• image Mrs.Robinson2010:
    image kmlluvnmh:

    We put dd in her bed(she is still in her crib). ?This way she is safe and we can shut the door until she calms down.

    When we are out, one of us immediately takes her to the car.?

    wow your still able to keep her in a crib? DS learned?how to climb out of his crib at 11 months. We had to put him in a toddler bed when he turned?one because I was afraid he was really going to get himself hurt.

    yes, we are very thankful that she is still in there. ?It won't be long now before she climbs out...she has tried but only when she is super pissed off.?

  • ignore them


  • image kmlluvnmh:
    image steve&heather:

    We're still working on the throwing things when she's frustrated though. 

    ah yes, we are working on this as well. 

     

    I'm preparing to take the next step, she's not listening to us when we tell her we don't like it that she throws her toys/cup/etc. I'm going to start taking whatever she throws away for a while or I'm going to start tossing it right into the trash. She doesn't like it when her stuff goes away, so it might work a little better. *crosses fingers*

  • image steve&heather:
    image kmlluvnmh:
    image steve&heather:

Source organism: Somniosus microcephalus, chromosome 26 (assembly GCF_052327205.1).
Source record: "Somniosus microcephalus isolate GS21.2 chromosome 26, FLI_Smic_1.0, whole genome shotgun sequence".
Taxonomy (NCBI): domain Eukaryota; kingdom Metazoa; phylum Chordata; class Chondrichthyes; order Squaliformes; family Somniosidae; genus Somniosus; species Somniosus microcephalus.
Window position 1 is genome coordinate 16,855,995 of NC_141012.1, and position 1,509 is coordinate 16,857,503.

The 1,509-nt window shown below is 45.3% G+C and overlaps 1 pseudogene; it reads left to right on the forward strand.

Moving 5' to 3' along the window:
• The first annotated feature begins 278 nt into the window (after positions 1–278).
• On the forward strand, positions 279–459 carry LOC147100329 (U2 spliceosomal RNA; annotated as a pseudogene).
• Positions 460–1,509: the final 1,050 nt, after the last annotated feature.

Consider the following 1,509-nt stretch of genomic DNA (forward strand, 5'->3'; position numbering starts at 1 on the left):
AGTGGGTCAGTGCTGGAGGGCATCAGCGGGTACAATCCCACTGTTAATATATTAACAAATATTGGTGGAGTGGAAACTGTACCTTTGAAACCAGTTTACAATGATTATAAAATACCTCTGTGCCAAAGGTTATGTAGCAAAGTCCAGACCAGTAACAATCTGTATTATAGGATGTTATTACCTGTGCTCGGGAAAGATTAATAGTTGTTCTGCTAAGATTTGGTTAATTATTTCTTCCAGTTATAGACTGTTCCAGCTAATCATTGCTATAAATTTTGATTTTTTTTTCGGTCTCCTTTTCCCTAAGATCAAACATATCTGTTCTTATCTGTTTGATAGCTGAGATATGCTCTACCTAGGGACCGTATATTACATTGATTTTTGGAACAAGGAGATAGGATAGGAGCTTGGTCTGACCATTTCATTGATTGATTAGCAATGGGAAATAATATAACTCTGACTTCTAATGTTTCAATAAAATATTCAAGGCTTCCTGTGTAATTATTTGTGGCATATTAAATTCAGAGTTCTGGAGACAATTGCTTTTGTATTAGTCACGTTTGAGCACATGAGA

We're still working on the throwing things when she's frustrated though.?

    ah yes, we are working on this as well.?

    ?

    I'm preparing to take the next step, she's not listening to us when we tell her we don't like it that she throws her toys/cup/etc. I'm going to start taking whatever she throws away for a while or I'm going to start tossing it right into the trash. She doesn't like it when her stuff goes away, so it might work a little better. *crosses fingers*

    oh yeah, we are doing the throwing away stuff, especially when she throws her crayons. ?It works pretty well.

  • The first step is removing triggers.  My dd only had one temper tantrum while growing up - after a long day at daycare, I drove 1 hour home with her, then took her to the grocery store.  BIG MISTAKE!  I left the store (told the grocer that I had to go so the food wouldn't sit and spoil in my cart), and took her home.  DH brought Boston Chicken home that night for dinner!  I think he had to stop at the grocery store, too, b/c one of the things I was picking up was diapers.  Never again did I put my dd through a loooooong day.  I would go to the store BEFORE picking them up from daycare.  Make sure your kids are rested and not hungry or hot.  They can only take so much!